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Hallmarks of change

William Vickrey says (September) that “the only thing” that could have significantly boosted the public’s view of the courts since a 1992 survey “is how the courts conduct their business.” I disagree, though the innovations he cites hearten me. But there’s been another change, too.

In 1992, ambitious politicians still advanced themselves by attacking courts for “coddling criminals.” (Hallmarks of the times: 1991 — Supreme Court reverses itself: unforeseen effects on victims’ survivors are now relevant to whether murderers should die; 1992 — candidate Bill Clinton publicly signs death warrant for prisoner who is so incompetent that he doesn’t get that he’s about to die; 1994 — California legislature and electorate pass Three Strikes laws; 1996 — Effective Death Penalty Act inhibits federal courts’ ability to nullify unconstitutional state criminal judgments.)

For various reasons, those whose ambitions exceed their concern for how their actions impact the lives of real people have moved on to other targets. The courts are off the hook, and the polls reflect that fact as well.

Michael Goldstein
Alameda

Men are victims, too

As an attorney who works with male victims of domestic violence, I was very offended by your article, “Safety and services under one roof” (August). Every example of domestic violence in the article was male-on-female, and the article was prefaced with a drawing of “the difference between the family’s old life and their new life after Dad is gone.” Male victims are stigmatized and ignored enough as it is without having to read articles like yours.

According to a study by the Centers for Disease Control, “approximately 1.5 million women and 834,732 men are raped and/or physically assaulted by an intimate partner annually in the United States” (i.e., at least 36 percent of the victims are men), which is at ncjrs.org/ txtfiles1/nij/181867.txt. California State University maintains an online bibliography of over 174 studies showing “women are as physically aggressive, or more aggressive, than men in their relationships with their spouses or male partners” at csulb.edu/~mfiebert/assault.htm. One of the studies is the most comprehensive analysis of existing research on the topic ever published (Archer, Psych. Bulletin, 11/00), which found that 38 percent of injured victims are men and that self-defense does not explain the female violence.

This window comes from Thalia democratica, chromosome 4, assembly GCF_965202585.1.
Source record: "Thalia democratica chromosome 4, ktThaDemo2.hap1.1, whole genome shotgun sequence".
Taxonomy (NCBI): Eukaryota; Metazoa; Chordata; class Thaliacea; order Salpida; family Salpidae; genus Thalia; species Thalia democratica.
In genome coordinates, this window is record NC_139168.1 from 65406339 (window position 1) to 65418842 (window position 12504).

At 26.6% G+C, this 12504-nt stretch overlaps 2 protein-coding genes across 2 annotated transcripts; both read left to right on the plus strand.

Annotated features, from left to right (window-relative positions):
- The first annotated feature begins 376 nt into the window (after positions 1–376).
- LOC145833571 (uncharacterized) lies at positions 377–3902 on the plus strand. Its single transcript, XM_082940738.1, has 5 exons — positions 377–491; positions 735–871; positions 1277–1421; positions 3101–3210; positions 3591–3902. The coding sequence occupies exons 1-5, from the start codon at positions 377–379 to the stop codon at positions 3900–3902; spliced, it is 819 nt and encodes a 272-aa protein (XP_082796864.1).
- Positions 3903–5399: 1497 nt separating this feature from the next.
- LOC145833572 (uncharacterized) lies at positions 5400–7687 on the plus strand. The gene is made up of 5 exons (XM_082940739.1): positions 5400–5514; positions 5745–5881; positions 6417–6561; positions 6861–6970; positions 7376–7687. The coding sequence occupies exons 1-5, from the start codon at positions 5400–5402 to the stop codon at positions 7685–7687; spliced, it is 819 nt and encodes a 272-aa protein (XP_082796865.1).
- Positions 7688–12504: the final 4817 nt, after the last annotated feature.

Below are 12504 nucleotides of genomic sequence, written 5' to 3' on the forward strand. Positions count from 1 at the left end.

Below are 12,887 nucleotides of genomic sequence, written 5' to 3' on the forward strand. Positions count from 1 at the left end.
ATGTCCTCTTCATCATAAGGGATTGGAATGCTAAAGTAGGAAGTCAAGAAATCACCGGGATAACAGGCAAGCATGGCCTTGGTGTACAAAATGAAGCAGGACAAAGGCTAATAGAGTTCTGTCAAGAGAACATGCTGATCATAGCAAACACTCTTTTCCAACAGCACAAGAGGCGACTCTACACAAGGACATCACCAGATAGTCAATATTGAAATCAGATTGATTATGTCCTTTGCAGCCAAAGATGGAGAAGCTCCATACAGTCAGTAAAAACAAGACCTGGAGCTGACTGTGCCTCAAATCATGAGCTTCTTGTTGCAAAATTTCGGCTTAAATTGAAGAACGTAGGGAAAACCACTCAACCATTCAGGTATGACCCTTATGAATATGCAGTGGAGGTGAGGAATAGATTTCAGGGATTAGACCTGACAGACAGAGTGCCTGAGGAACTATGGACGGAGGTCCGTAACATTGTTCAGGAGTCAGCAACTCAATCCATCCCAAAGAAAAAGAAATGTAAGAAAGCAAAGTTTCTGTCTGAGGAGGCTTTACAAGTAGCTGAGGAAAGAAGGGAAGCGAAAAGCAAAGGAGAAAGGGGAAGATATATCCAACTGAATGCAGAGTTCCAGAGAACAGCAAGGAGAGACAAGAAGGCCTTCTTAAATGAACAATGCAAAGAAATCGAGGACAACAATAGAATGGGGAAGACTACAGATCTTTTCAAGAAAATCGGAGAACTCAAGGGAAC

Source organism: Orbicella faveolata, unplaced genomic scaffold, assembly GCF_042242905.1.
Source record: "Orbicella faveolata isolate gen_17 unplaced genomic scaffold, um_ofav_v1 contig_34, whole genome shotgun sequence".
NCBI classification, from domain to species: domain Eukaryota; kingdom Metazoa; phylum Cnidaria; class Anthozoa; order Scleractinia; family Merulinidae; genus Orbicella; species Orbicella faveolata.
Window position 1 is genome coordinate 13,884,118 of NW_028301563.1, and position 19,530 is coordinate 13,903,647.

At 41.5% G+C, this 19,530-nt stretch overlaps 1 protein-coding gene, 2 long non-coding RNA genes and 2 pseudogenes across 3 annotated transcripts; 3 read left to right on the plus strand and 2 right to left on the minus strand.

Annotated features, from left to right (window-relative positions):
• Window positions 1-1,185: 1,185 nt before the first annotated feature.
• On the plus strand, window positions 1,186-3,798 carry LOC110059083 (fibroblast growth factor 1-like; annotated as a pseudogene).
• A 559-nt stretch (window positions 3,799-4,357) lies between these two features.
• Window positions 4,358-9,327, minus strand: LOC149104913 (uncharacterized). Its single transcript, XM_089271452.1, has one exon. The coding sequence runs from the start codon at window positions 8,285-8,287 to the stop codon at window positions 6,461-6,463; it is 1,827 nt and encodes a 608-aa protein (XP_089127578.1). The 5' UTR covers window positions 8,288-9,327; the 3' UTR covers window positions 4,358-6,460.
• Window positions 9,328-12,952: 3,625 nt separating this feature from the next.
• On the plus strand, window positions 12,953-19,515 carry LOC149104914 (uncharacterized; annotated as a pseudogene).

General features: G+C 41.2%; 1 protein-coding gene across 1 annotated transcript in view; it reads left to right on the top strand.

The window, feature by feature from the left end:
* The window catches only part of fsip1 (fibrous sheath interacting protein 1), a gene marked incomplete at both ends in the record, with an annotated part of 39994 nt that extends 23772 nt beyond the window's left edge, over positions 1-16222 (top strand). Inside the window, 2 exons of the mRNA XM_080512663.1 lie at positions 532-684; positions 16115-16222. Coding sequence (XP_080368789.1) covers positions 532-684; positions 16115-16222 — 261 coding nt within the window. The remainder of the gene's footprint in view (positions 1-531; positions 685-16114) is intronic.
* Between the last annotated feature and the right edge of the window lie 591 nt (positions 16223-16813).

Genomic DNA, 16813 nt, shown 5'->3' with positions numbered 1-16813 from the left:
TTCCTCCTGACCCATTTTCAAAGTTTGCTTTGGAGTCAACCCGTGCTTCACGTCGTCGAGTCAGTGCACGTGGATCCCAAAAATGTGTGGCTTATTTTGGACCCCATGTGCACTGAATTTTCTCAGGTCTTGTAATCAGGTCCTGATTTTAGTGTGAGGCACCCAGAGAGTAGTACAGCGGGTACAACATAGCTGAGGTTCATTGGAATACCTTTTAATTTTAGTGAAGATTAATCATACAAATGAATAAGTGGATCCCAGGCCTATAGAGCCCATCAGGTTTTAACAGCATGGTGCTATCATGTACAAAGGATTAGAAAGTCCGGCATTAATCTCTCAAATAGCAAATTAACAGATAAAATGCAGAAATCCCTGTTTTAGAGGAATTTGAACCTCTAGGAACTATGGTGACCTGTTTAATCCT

A report by the California Research Bureau shows that thousands of men seek shelter-based services every year. But Health & Safety Code ยง124250 excludes them from the services, including motel vouchers and court advocacy, because of their gender. So they have to travel hundreds of miles to the Valley Oasis shelter in Lancaster, the only one that will help males, in order to escape the violence. They have faced over 30 years of exclusion, neglect and outright sexism from the domestic violence industry because they do not fit the feminist man/bad woman/good model.

 I hope you will be more fair and honest next time in how you depict this issue.

Marc E. Angelucci, President
National Coalition of Free Men
Los Angeles chapter

A closed shop

In response to Wendy Borcherdt’s article in favor of permanent disbarment (August): The article reflects what is truly wrong with the State Bar. Like it or not, the bar is my union. I am a member of an agency shop — I pay my dues or I do not get to play in the sandbox. Alas, my union is out of touch with reality.

Today, the practice of law is a business. According to the Bar Journal, there are 149,818 active members of the bar, each competing against each other, the paralegal industry and the self-help centers that are being provided by many courthouses with public funding. Rather than protect me and my fellow union members, my union promotes these bit players who take the cookie and leave the crumbs for the rest of us to fight over.

The loss of respect for this business/profession is not due to “sleazy” attorneys because there really are exceedingly few such lawyers out there. If Ms. Borcherdt and the State Bar are really serious about “respect” for this profession, I suggest that you engage in an advertising campaign to educate the public about the function and role of an attorney in the justice system. You should also promote the use of attorneys as opposed to paralegals and “self-help centers.” Such action would truly promote respect for the profession.

If a member can establish that he has been rehabilitated — no easy task — I have no problem with reinstatement. Murderers, rapists, child molesters and thieves are paroled out of prison — surely an errant lawyer is entitled to at least that much consideration.

If these observations make me a “sleazy” lawyer in Ms. Borcherdt’s eyes, I wear the title proudly.

Rodney J. Espinoza
Covina

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